Also bothersome is the program’s propensity for wanting you to authorize the program to access your encrypted mail account passwords after every single security upgrade released by Apple. Again, you need to do it for each account you use, and the message is not user-friendly. This should be streamlined so that you only have to allow the program to access your passwords once. Further, the message should make some sort of sense to non-geeks.

Minor defects aside, the networking and mail improvements are excellent, and almost justify the cost of the upgrade by themselves. But there are numerous other incremental improvements that really make the OS shine.

For one, even on slower G3 machines, like my dual-USB white iBook, the OS is noticeably faster. It still doesn’t fly like it does on a G4, but its a welcome improvement. For those with G4 processors and a suitable graphics card, the speed improvements are even greater thanks to something called “Extreme Quartz”. This enhancement switches over some of the basic drawing duties of the machine to the graphics card from the processor, and speeds things up considerably.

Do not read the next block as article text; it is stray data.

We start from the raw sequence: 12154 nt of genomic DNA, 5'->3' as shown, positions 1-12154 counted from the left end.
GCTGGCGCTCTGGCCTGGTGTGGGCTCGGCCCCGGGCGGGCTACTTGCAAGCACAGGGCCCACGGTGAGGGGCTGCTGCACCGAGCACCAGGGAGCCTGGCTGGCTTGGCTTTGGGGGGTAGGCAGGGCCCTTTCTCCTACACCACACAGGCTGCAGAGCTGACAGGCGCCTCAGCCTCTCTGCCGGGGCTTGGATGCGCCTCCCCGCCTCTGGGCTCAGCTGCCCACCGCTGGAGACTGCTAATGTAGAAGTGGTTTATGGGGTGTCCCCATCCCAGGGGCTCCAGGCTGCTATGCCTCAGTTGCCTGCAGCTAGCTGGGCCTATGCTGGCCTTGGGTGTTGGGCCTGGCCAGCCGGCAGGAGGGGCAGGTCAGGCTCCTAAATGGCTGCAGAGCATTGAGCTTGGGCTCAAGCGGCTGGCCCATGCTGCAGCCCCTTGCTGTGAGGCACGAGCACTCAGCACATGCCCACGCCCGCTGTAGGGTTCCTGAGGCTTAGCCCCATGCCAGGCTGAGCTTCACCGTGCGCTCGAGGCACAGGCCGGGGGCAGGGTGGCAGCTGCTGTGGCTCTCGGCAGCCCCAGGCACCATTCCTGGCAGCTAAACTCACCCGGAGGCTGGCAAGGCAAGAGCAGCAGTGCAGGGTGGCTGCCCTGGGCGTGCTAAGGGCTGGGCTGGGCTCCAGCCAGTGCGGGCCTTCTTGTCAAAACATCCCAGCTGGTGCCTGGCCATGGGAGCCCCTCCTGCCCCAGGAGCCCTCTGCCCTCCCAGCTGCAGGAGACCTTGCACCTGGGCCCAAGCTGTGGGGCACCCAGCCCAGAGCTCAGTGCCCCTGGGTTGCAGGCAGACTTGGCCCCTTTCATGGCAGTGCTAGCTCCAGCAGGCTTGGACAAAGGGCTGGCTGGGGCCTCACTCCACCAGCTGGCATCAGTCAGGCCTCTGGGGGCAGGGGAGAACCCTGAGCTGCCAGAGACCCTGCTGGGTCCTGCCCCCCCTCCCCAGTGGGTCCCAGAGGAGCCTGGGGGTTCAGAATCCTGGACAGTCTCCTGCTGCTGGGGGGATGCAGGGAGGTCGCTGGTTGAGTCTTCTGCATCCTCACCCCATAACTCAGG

In addition, Classic mode — which emulates the earlier OS 9 operating system — loads much quicker on all Macs. It’s a good thing too, since Apple has announced that you will after January 1, all Macs will boot into OS X, and ONLY OS X. That means if you need to run something in OS 9 on a new Mac, you’ll have to do it through Classic. Having a quick loading Classic mode will make that bullet easier to bite.

Spring-loaded folders make a welcome return in Jaguar. This feature, which was a staple of OS 9, allows you to drag a file to a folder and then have that folder “spring” open. You can then move the file to subsequent folders, each opening in turn. When you release the file, it’s moved to that folder, and all the subsequent folders close. For some reason, Mac OS X doesn’t complete that last step of closing the window, but the rest works properly. As in OS 9, spring-loaded folders are very useful, but you need to use it yourself to truly appreciate it. Unfortunately, you still can’t “window-shade” windows — a technique that closed a window down to its title bar — but that ability is available through third-party developer Unsanity’s WindowShadeX app.